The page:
Attitudes and public punishment preferences: Finnish results of Scandinavian sense of justice research

Tutkimustuotos: ArtikkelijulkaisuArtikkeliTieteellinenvertaisarvioitu

Abstrakti

Opinion polls have repeatedly shown that populations favour
severe penalties for offenders. However, surveys using a case
vignette method, where the attributes of the case described to
the respondents are varied, produce more versatile results. Such
research gives a nuanced picture of punitive attitudes. In this
study, the sentence decisions of laypeople who are informed
about the offender’s criminal history, ethnic background, gender,
social issues and substance abuse were examined.
A representative mail survey collected in Finland as part of
Scandinavian sense of justice research was used as empirical
data. Respondents were presented with six criminal cases and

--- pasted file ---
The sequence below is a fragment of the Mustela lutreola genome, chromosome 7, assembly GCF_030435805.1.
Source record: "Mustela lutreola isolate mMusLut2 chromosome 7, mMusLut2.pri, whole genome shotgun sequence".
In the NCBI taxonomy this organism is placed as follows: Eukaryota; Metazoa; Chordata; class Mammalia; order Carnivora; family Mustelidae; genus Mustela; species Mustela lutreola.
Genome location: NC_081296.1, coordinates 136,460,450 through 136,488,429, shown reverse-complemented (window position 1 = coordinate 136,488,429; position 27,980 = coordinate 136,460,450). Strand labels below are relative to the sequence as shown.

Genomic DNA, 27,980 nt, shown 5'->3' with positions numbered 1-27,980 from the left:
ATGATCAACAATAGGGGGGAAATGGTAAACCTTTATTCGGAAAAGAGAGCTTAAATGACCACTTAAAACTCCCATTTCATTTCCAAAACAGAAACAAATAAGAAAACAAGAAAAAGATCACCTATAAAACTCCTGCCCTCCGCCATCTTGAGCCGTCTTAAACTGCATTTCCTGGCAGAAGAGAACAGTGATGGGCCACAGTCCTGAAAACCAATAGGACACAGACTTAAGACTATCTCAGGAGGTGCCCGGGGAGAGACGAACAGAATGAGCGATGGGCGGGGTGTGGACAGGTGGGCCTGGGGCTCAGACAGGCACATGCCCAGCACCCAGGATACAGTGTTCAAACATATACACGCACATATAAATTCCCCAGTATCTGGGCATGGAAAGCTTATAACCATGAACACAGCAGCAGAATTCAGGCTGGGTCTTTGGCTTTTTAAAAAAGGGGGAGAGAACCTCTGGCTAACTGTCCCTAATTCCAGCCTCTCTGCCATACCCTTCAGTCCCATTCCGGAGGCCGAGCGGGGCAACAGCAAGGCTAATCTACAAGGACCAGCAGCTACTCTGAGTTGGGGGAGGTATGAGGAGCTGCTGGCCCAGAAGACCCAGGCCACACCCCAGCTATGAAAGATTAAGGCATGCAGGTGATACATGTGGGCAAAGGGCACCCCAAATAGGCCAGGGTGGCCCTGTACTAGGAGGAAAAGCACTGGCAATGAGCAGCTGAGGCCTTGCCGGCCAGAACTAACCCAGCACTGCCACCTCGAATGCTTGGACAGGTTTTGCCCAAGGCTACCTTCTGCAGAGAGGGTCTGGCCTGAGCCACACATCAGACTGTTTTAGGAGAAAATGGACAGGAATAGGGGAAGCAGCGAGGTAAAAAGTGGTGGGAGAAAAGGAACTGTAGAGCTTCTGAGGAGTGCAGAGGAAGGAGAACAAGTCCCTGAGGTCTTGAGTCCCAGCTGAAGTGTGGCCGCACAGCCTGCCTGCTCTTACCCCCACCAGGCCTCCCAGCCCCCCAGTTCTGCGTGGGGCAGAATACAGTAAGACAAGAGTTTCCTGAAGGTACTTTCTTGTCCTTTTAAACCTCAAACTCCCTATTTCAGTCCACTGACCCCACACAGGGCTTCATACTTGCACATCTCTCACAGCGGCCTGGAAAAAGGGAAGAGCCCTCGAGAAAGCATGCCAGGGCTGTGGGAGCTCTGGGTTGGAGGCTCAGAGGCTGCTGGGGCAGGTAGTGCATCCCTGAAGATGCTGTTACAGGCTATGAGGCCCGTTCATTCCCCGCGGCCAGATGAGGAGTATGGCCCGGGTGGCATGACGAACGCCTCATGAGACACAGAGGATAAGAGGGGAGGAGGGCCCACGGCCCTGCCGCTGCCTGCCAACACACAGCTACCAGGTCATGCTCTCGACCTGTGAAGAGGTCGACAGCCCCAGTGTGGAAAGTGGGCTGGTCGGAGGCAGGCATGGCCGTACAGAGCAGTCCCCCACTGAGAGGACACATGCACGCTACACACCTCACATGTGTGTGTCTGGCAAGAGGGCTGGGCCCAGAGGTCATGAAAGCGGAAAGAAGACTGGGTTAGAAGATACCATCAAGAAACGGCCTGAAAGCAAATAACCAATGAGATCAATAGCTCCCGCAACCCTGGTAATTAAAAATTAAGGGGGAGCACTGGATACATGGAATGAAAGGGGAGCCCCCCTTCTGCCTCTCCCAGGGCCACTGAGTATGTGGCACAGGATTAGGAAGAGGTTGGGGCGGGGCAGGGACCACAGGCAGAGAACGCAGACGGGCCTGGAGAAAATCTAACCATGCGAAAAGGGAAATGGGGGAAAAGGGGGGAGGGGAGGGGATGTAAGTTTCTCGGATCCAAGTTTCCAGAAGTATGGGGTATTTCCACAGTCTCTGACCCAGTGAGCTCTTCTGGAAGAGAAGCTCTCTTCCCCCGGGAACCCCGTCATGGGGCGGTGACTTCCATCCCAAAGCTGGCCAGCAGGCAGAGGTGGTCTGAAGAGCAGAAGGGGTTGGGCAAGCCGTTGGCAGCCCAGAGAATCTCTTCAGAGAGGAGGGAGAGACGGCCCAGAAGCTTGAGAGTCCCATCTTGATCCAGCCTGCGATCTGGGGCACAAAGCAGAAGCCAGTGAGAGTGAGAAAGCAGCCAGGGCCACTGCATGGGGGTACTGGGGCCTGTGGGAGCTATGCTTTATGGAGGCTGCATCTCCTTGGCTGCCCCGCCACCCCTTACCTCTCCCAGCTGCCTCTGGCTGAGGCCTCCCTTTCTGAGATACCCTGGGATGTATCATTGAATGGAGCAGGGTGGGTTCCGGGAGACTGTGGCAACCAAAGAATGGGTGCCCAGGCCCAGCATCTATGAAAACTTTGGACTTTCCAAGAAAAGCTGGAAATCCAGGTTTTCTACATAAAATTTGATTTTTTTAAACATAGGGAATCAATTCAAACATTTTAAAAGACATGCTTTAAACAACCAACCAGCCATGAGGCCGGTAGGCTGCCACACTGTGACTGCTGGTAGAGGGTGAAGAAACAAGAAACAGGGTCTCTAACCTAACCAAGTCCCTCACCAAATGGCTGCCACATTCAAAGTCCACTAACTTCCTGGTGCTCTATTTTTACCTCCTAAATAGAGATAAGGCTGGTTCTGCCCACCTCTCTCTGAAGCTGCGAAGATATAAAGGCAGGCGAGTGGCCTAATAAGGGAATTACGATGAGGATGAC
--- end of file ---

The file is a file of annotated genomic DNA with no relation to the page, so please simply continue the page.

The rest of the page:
asked to determine sentences for them. All respondents received
the same vignettes, but the background attributes of the offenders
varied randomly.
This study showed that all the background attributes had a
clear connection to the sentence decisions. Considering these
results, the idea of a ‘general punitive attitude’, which is commonly
used in academic literature, appears to be too simple of a way to
look at the relationship between attitudes and punishment
decisions.
Alkuperäiskielienglanti
LehtiJournal of Scandinavian Studies in Criminology and Crime Prevention
Vuosikerta19
Numero2
Sivut152-169
Sivumäärä18
ISSN1404-3858
DOI - pysyväislinkit
TilaJulkaistu - 3 elokuuta 2018
OKM-julkaisutyyppiA1 Alkuperäisartikkeli tieteellisessä aikakauslehdessä, vertaisarvioitu

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